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Madrid announces return of direct rule over Catalonia

The Spanish government has moved to suspend Catalonia’s autonomy in the worst constitutional crisis since 1977.

Published: October 21, 2017, 5:45 pm

    Madrid will return direct rule over the region from next Saturday, pending Senate approval next week, stripping the government of Carles Puigdemont of its powers.

    State functions will be assumed by the relevant ministries from Madrid, and elections will most probably be held in Catalonia within six months, Spain’s prime minister, Mariano Rajoy said.

    The central government will be taking charge of Catalonia’s autonomous police force too.

    After an emergency cabinet meeting, and citing the Catalan government’s “conscious and systematic rebellion and disobedience”, Rajoy invoked article 155 of the constitution to “restore the rule of law, coexistence, the economic recovery and so that elections could be held in normal circumstances”.

    Madrid had set a deadline for Puigdemont to clarify whether he had, on 10 October, declared independence, but the Catalan independence leaderlet it pass, refusing to answer yes or no. Instead he has threatened to unilaterally declare independence if the government invoked article 155.

    Rajoy has broad support from Spain’s main political opposition, suggesting that the required approval from the Spanish Senate, where his own conservative party holds a majority, will be a given.

    Catalan leaders have condemned Rajoy. warning that it would escalate rather than resolve the conflict.

    Josep Lluís Cleries, a Catalan senator, said Rajoy was suspending democracy in Catalonia but autonomy. He told reporters on Saturday that the decision showed that “the Spain of today is not democratic because what he has said is a return to the year 1975,” referring to general Franco’s death.

    Oriol Junqueras, the region’s deputy leader, said Catalans were facing “totalitarianism” and called on separatists to join the Barcelona protest on Saturday.

    Puigdemont was expected to lead a mass demonstration in the region’s capital, before giving his official response.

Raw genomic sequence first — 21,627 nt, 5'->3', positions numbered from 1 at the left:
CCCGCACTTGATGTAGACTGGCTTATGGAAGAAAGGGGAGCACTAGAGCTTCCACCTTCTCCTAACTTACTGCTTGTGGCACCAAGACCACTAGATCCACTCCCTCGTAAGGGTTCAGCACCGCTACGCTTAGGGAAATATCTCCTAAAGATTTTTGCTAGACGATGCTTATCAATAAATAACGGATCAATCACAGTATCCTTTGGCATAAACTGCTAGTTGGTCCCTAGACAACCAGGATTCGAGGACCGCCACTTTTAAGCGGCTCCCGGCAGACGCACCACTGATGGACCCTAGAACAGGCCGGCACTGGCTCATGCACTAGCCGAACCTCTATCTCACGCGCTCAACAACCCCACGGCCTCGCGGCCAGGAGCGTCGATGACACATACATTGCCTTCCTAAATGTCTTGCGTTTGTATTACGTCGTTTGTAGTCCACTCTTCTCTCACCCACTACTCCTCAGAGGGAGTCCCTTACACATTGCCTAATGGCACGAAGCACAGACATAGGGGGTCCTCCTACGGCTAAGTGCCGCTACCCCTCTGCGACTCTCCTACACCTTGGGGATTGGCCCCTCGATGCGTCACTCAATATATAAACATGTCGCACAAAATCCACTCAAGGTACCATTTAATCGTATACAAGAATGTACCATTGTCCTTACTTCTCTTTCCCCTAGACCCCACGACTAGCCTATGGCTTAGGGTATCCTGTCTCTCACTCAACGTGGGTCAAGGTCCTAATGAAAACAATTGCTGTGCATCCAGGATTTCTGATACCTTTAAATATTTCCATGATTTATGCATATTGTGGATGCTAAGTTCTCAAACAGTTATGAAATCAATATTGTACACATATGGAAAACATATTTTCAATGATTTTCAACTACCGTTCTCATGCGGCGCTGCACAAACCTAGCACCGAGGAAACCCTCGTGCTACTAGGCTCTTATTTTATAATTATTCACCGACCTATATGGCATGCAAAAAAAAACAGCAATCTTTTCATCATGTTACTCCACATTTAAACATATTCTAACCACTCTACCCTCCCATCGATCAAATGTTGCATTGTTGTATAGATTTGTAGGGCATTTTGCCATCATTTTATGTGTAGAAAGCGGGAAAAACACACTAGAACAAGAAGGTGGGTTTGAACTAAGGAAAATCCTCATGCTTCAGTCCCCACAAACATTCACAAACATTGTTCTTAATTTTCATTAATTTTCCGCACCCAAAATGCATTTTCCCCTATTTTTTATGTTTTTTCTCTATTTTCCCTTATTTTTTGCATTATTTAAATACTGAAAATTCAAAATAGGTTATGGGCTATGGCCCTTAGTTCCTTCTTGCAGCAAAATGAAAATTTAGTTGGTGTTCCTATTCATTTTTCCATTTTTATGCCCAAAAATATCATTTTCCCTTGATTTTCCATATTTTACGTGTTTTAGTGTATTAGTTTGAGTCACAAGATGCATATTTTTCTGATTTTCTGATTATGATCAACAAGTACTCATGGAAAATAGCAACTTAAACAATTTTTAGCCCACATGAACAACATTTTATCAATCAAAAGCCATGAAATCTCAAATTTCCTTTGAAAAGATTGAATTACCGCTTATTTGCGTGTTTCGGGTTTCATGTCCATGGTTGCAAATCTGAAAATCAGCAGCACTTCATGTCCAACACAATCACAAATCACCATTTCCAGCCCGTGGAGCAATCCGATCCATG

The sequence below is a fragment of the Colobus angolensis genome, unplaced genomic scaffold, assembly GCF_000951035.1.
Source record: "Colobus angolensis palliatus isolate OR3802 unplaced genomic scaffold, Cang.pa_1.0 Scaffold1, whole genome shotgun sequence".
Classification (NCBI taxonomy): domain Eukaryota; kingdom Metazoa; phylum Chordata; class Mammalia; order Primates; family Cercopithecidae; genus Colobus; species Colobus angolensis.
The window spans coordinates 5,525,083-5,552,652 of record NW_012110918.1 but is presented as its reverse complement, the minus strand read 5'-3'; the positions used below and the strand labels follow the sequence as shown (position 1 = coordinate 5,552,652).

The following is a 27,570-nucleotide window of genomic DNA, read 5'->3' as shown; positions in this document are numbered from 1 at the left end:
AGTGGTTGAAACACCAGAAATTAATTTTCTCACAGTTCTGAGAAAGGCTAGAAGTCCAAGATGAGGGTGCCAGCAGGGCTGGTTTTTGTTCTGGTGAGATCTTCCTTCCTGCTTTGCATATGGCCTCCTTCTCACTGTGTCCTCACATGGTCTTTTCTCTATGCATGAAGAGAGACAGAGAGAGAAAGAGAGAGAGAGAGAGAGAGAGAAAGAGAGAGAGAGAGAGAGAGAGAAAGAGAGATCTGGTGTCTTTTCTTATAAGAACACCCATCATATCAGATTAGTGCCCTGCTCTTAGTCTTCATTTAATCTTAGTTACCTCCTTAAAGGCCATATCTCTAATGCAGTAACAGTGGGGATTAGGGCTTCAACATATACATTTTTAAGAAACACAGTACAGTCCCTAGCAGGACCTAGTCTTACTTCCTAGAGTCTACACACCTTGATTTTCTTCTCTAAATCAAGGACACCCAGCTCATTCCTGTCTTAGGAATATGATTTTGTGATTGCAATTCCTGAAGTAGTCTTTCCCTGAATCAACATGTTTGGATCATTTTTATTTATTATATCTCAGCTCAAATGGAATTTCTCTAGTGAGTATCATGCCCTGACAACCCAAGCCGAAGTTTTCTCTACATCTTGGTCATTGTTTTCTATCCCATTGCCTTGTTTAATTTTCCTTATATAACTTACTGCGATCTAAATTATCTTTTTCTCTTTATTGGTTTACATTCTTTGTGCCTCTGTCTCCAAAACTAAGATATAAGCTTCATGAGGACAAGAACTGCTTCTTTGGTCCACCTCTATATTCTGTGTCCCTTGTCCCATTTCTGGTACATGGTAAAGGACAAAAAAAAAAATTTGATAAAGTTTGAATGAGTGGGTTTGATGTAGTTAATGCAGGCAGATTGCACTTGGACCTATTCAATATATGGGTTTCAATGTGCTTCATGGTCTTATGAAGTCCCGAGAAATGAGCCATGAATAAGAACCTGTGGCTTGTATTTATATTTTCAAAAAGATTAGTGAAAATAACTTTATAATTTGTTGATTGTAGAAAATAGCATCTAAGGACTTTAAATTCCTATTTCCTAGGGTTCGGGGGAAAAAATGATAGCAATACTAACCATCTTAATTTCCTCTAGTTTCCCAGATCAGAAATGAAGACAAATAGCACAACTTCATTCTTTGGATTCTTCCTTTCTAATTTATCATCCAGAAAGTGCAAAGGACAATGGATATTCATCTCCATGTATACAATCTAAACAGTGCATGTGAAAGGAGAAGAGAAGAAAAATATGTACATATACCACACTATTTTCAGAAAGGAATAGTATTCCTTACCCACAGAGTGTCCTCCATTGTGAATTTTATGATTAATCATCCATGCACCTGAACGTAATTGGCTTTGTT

Basque leader, Iñigo Urkullu, described the measures as “disproportionate and extreme,” tweeting that they would “dynamite the bridges”.

    Those inciting rebellion could be facing a maximum prison sentence of 30 years. Earlier this week, a national judge ordered prison without bail for two separatist leaders, pending a sedition trial.

    Rajoy said on Saturday, that Spain’s economic recovery “was now under clear danger because of the capricious and unilateral decisions” of the Catalan separatist government.

    The chances of constructive dialogue between the separatists and Madrid remain slim. One government spokesman told The Guardian: “We’re not prepared to discuss the dismemberment of Spain and they don’t want to talk about anything else.”

    Joseph Weiler, an Editor-in-Chief of the European Journal of International Law, believes the Catalan independence movement is not protected by international law.

    “The Canadian Supreme Court, in its careful and meticulous decision on Quebec, the reasoning of which remains valid today, clearly showed that none of these cases [Catalonia, The Basque country, Scotland] enjoy a right of secession under public international law, since all of them enjoy extensive individual and collective liberties enabling the full vindication of their national and/or cultural identity within their respective states.”

    Weiler is President of the European University Institute in Florence. He is also Director of the Straus Institute for the Advanced Study of Law & Justice, and Co-Director of the Tikvah Center for Law & Jewish Civilization. He is also Editor in Chief of ICON – the International Journal of Constitutional Law.

    It emerged this month that the region’s Parliament passed a law that said a newly independent Catalonia’s economic and financial obligations will be set by “the terms that are agreed” with the nation it’s leaving, rather than “offering a guarantee of full payment”.

    Catalonia’s independence could set off Spain’s debt time-bomb.

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